Review Summary: Opportunistic thieves of style, genre, culture, and other non-kitchen-sink materials (wait... is that a faucet?)1 of 1 thought this review was well written
Q: What do you do if you like wearing ruffles, lace, and pretension but you're not into power metal or Meatloaf? A: Make a sprawling post-black opus trimmed with pretty instrumental flourishes and falsified 19th century origins.
Black metal is certainly a touchstone for Opportunistic Thieves of Spring - nothing else buzzes with overdriven chords, thuds with galloping double bass, and howls like a second coming of Silencer - but these six long tracks are not the blistering blasphemies of Gorgoroth or the lo-fi scourges of Burzum. A Forest of Stars weave themes both pastoral and destructive around each song's majestic emotional arc. "Summertide's Approach" opens with a quaint string 'n' keys dance routine before dropping into what sounds like a demon's interrogation chamber, and "Thunder's Cannonade" follows a procession of mournful violins for much of its runtime. Not that heaviness is an afterthought - there's some very satisfying chugging throughout "Sorrow's Impetus" and devastating drums on "Raven's Eye View" - but more often than not, flute or piano melodies build on top of the sawed-off chord progressions, while violins drone or lilt alongside. Then, as if all the quirks of earlier moments were never there at all, the expansive throb of "Starfire's Memory" and slow growth of "Delay's Progression" invite some serious meditation on darkness and depth.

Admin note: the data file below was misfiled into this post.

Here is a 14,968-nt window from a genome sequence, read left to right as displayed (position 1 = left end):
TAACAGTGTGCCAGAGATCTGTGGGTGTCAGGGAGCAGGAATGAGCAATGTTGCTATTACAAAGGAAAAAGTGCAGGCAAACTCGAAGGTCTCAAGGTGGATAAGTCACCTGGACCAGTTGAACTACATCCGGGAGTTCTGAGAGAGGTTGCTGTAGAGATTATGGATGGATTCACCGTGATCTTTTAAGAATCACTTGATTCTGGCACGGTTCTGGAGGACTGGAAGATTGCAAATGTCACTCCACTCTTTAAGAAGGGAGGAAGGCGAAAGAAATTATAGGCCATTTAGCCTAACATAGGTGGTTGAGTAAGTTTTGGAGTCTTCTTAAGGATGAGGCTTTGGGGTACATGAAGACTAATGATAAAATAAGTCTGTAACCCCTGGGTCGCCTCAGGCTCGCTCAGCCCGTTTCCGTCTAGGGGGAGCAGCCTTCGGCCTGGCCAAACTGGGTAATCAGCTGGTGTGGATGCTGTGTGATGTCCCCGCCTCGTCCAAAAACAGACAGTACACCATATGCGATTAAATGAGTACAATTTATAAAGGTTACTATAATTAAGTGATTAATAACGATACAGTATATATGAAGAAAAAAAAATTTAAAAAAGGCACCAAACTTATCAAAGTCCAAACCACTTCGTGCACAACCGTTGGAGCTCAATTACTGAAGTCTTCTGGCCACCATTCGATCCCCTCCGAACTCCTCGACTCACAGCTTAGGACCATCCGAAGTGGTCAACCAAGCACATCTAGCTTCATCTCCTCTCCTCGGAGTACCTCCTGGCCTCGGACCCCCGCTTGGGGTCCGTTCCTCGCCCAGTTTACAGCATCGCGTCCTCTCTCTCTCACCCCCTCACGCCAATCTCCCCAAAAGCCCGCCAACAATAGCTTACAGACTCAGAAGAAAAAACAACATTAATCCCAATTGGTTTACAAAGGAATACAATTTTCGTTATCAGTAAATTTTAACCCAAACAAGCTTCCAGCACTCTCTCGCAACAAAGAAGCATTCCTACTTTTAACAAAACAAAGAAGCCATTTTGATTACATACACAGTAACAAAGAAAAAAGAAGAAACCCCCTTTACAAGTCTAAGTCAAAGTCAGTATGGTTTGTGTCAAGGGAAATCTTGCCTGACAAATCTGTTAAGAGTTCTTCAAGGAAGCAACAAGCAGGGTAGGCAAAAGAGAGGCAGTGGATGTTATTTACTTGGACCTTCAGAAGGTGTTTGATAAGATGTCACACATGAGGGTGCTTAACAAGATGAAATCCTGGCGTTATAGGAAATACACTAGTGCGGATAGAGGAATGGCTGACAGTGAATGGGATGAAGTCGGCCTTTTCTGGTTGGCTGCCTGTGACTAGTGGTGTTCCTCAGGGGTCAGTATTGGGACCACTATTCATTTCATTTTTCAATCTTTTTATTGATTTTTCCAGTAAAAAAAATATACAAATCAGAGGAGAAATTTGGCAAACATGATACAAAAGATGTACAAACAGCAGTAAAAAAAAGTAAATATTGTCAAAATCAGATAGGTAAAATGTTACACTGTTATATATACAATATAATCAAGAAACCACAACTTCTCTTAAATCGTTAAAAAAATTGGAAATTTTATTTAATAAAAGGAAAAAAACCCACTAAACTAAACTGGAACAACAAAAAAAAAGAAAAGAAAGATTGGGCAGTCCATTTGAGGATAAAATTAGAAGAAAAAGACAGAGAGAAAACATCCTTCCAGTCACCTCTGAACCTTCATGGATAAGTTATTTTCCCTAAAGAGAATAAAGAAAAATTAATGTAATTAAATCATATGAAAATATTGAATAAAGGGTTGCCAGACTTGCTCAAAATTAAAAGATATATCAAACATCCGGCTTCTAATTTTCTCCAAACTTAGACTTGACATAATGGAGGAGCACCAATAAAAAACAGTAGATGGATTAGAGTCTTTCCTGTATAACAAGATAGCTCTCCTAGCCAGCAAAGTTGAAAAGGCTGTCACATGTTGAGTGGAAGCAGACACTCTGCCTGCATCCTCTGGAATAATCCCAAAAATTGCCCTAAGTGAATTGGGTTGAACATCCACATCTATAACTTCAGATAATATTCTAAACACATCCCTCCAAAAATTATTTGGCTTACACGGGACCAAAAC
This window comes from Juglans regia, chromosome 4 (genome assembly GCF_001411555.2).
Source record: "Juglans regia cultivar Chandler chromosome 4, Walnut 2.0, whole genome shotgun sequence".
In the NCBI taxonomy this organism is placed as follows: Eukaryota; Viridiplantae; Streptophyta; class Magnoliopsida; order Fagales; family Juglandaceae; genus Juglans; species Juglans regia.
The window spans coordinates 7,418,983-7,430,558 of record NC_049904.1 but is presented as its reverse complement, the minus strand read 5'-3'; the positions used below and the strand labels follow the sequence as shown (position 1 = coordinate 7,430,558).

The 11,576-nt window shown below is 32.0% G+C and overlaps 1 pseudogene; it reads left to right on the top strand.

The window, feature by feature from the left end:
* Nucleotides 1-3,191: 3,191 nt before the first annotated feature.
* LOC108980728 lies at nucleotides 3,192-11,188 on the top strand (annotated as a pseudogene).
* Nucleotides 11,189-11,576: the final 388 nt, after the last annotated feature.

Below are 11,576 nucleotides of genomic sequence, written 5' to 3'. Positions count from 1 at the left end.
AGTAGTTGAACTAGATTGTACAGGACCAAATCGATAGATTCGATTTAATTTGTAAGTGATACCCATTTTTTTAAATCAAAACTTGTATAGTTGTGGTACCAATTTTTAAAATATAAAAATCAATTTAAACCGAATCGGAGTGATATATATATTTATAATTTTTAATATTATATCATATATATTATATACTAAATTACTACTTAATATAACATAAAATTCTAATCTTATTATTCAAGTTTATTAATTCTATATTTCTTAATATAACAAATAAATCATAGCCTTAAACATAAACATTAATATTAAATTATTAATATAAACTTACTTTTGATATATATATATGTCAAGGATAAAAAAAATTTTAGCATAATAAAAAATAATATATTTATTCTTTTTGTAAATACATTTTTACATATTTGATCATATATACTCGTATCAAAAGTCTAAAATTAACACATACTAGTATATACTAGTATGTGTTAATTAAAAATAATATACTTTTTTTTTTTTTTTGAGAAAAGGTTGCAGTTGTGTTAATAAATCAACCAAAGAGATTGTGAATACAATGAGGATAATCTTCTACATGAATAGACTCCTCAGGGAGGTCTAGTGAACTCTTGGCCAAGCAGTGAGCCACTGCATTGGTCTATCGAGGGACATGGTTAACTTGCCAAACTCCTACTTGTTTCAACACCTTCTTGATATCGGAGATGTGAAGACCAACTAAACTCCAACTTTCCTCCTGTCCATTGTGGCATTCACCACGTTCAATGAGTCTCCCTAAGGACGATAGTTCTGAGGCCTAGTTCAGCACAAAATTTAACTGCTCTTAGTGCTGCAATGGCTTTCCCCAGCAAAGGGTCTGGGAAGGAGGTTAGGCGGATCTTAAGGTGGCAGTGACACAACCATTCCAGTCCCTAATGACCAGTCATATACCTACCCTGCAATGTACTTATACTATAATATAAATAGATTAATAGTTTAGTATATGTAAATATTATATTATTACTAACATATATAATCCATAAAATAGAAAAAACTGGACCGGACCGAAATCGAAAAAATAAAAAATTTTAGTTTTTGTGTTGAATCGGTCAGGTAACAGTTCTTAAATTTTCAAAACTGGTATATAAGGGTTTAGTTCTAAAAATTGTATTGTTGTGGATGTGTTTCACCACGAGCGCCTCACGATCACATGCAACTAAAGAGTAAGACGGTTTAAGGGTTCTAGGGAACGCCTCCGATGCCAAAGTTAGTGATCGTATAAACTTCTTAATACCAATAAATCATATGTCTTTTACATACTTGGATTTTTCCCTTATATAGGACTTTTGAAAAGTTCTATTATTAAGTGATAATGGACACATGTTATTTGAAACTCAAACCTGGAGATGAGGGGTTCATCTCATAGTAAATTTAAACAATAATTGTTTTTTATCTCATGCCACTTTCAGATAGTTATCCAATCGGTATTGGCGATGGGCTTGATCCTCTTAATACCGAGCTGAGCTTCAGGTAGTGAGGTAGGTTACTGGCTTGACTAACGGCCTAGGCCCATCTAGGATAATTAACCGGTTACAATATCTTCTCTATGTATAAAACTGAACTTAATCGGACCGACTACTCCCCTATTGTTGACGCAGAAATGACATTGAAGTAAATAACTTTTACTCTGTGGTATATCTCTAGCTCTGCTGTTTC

Thieves does not endear nor reveal itself quickly or easily, and it is often a confusing piece of work. Maybe there are a few too many ideas engaged on this recording, or maybe I'm just too dumb to assimilate them all. Either way, Thieves should be sonically compelling enough to invite repeated listens by adventurous ears, and it should probably be passed over by those looking for undiluted demolition.